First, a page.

PORTLAND, Ore. (KOIN) — While Portland has dealt with a firefighter staffing crisis for months, city leaders are attempting to address the problem.

The staffing troubles have caused Portland Fire & Rescue times to not be fast enough. Fire Commissioner Jo Ann Hardesty is proposing adjustments to the budget to hire more firefighters.

“Since I became the Commissioner in charge of Portland Fire & Rescue over three years ago, I’ve seen how firefighters and all members of the bureau step up to perform whatever task they are asked to do as Portland has endured crisis after crisis,” said Hardesty. “It’s time for the Portland City Council to step up and have their back. This is about the safety of all Portlanders.”

Hardesty is asking Mayor Ted Wheeler to authorize 13 new full-time firefighter positions, preserve the rapid response vehicle program, which responds to less severe calls and prevent $3 million in cuts to Portland Fire & Rescue in the upcoming Fall budget monitoring process.

The union president says this needed to happen a couple of years ago and that years of mandatory overtime are burning firefighters out.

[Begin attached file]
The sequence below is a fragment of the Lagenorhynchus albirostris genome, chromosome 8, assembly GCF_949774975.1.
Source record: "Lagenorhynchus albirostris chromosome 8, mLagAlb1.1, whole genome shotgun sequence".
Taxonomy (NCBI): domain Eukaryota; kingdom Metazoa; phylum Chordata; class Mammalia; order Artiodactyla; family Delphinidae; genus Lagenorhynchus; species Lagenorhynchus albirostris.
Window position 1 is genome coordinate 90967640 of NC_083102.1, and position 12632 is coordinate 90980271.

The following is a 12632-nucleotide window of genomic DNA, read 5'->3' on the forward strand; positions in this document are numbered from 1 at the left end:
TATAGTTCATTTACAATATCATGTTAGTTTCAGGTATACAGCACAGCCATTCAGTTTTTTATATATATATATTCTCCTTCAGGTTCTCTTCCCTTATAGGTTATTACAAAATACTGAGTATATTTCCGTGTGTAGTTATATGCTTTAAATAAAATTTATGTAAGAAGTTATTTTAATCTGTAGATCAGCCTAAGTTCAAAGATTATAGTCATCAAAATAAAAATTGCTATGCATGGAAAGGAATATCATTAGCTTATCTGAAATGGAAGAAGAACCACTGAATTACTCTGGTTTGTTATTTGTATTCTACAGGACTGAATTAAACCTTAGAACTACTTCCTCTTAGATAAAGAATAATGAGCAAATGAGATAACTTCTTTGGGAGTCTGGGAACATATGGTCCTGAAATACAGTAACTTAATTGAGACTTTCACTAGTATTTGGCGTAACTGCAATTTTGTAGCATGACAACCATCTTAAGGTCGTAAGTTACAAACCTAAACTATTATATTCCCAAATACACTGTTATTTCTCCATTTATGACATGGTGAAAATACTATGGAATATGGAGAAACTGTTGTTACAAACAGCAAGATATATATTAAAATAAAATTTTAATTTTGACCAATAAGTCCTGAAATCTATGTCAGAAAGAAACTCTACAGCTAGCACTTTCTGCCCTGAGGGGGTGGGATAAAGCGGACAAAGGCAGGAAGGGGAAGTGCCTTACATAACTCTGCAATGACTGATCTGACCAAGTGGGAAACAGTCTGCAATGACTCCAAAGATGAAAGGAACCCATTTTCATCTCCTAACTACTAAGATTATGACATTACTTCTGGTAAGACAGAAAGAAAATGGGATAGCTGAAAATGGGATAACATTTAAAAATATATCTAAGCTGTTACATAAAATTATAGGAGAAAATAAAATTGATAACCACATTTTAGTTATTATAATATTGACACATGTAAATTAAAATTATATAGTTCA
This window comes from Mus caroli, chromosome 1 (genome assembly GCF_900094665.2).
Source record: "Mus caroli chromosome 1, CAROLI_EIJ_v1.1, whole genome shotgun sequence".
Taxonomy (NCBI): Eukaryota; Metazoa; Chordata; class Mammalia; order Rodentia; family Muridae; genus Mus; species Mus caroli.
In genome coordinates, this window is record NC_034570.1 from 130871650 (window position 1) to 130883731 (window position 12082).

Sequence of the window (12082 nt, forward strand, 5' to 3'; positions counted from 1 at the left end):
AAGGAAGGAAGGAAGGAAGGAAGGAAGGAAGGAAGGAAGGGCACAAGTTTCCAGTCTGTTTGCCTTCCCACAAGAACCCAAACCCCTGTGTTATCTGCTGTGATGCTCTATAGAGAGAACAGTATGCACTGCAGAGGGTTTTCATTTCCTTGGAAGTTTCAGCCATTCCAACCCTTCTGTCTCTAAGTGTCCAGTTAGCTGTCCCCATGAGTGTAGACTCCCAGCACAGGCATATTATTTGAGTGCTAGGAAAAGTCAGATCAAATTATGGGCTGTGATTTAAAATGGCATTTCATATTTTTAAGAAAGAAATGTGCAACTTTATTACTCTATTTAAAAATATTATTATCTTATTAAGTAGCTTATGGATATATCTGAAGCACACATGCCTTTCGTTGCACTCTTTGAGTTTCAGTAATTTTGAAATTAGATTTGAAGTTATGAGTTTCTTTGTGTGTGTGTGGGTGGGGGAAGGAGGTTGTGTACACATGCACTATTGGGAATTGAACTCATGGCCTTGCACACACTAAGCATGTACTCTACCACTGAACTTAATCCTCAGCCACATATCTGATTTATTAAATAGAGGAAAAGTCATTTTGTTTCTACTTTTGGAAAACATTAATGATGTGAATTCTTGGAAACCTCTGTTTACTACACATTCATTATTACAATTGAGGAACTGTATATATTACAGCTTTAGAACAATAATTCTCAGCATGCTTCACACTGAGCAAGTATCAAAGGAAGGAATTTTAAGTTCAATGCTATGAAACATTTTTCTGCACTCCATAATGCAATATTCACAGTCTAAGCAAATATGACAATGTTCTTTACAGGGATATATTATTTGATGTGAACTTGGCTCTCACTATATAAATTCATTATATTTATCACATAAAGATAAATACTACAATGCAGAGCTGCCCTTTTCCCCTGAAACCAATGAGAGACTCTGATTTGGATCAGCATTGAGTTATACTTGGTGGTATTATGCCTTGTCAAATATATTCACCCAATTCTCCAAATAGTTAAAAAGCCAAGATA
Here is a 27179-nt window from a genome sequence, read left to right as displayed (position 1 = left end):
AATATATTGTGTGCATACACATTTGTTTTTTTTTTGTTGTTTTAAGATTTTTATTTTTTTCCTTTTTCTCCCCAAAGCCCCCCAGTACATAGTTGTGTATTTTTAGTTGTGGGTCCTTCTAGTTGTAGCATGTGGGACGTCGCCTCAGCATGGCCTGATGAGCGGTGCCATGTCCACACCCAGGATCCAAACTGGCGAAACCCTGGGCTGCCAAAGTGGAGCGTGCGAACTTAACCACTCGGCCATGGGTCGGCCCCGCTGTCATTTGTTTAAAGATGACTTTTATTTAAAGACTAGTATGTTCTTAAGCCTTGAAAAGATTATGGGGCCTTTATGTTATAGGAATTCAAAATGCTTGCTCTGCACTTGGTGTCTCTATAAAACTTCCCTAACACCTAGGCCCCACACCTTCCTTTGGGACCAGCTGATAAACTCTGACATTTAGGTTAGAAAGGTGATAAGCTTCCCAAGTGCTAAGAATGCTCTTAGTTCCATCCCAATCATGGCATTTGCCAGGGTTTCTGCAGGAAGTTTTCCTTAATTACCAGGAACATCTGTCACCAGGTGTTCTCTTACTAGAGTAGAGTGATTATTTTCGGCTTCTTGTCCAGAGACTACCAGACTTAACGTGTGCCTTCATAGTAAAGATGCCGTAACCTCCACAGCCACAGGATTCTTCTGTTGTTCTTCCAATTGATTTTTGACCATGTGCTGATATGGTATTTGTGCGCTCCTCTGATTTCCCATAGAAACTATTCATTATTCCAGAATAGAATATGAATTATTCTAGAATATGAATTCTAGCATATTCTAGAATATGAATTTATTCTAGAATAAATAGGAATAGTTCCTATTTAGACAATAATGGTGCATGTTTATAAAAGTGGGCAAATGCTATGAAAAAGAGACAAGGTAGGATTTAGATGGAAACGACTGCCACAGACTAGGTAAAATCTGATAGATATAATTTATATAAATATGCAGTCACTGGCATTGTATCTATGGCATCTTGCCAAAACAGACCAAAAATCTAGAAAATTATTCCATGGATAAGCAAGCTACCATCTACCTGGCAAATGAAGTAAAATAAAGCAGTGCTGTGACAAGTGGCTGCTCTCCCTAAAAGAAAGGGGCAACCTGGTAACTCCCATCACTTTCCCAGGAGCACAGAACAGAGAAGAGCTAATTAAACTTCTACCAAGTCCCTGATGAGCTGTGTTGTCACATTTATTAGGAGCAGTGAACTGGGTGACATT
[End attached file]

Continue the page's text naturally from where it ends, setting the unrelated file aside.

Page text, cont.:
“What we’re hearing from firefighters, is they’re just at a breaking point,” said PF&R President Isaac McLennan said. “That’s the right move. It’s just not enough. We feel 13 positions is short. We estimate that number to be higher somewhere around 29.”

Hardesty’s proposal comes after a recent Citygate study on Portland’s firefighter staffing levels that recommended permanently funding 16 full-time positions, restoring Engine 23 with full staffing and adding a fire station in SE Portland.

“The City Gate report gives us a roadmap of what we need institutionally. But I can tell you, fire has been neglected for decades. You can see that in our training facility,” Hardesty said.

Hardesty says she is working with Chief Sara Boone on a three-year staffing plan to address the shortage of firefighters, with a focus on improving the hiring and training process.

Since Hardesty is up for re-election, KOIN 6 reached out to the Rene Gonzalez campaign for comment.

““This is too little too late, coming out of nowhere right before an election. There are structural weaknesses in the city’s staffing for Fire that should have been addressed in the last annual budgeting cycle. BMP is for minor technical amendments to budget, not for fundamental shifts in policy. This should have been addressed last budget cycle by Fire Commissioner Hardesty. Portland Fire has endorsed my campaign and are among our most ardent and enthusiastic supporters because they know I will proactively address fire staffing and broader public safety support on day one, not years later,” Gonzalez said.